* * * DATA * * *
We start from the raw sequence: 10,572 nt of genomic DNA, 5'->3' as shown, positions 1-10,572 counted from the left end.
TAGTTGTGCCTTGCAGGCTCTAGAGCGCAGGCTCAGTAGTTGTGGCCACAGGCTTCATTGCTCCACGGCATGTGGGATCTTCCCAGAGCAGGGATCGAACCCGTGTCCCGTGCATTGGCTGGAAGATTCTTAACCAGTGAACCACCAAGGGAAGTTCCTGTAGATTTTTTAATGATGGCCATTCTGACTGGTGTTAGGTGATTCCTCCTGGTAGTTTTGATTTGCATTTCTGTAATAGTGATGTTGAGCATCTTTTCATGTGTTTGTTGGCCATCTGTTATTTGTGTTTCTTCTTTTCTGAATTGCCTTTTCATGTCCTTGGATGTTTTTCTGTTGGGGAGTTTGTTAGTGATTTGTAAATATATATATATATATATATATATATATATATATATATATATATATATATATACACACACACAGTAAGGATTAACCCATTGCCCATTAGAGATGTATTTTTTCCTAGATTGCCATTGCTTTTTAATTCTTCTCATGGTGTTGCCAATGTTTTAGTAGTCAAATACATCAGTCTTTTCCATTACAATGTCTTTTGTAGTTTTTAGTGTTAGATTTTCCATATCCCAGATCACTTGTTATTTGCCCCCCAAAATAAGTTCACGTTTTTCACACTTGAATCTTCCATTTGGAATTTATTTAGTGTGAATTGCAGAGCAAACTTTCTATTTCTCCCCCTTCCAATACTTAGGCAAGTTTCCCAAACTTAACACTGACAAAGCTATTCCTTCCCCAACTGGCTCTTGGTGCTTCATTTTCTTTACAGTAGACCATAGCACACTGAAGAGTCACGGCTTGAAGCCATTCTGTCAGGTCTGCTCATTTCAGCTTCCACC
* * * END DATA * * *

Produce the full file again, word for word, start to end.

We start from the raw sequence: 10,572 nt of genomic DNA, 5'->3' as shown, positions 1-10,572 counted from the left end.
TAGTTGTGCCTTGCAGGCTCTAGAGCGCAGGCTCAGTAGTTGTGGCCACAGGCTTCATTGCTCCACGGCATGTGGGATCTTCCCAGAGCAGGGATCGAACCCGTGTCCCGTGCATTGGCTGGAAGATTCTTAACCAGTGAACCACCAAGGGAAGTTCCTGTAGATTTTTTAATGATGGCCATTCTGACTGGTGTTAGGTGATTCCTCCTGGTAGTTTTGATTTGCATTTCTGTAATAGTGATGTTGAGCATCTTTTCATGTGTTTGTTGGCCATCTGTTATTTGTGTTTCTTCTTTTCTGAATTGCCTTTTCATGTCCTTGGATGTTTTTCTGTTGGGGAGTTTGTTAGTGATTTGTAAATATATATATATATATATATATATATATATATATATATATATATATATATATACACACACACAGTAAGGATTAACCCATTGCCCATTAGAGATGTATTTTTTCCTAGATTGCCATTGCTTTTTAATTCTTCTCATGGTGTTGCCAATGTTTTAGTAGTCAAATACATCAGTCTTTTCCATTACAATGTCTTTTGTAGTTTTTAGTGTTAGATTTTCCATATCCCAGATCACTTGTTATTTGCCCCCCAAAATAAGTTCACGTTTTTCACACTTGAATCTTCCATTTGGAATTTATTTAGTGTGAATTGCAGAGCAAACTTTCTATTTCTCCCCCTTCCAATACTTAGGCAAGTTTCCCAAACTTAACACTGACAAAGCTATTCCTTCCCCAACTGGCTCTTGGTGCTTCATTTTCTTTACAGTAGACCATAGCACACTGAAGAGTCACGGCTTGAAGCCATTCTGTCAGGTCTGCTCATTTCAGCTTCCACC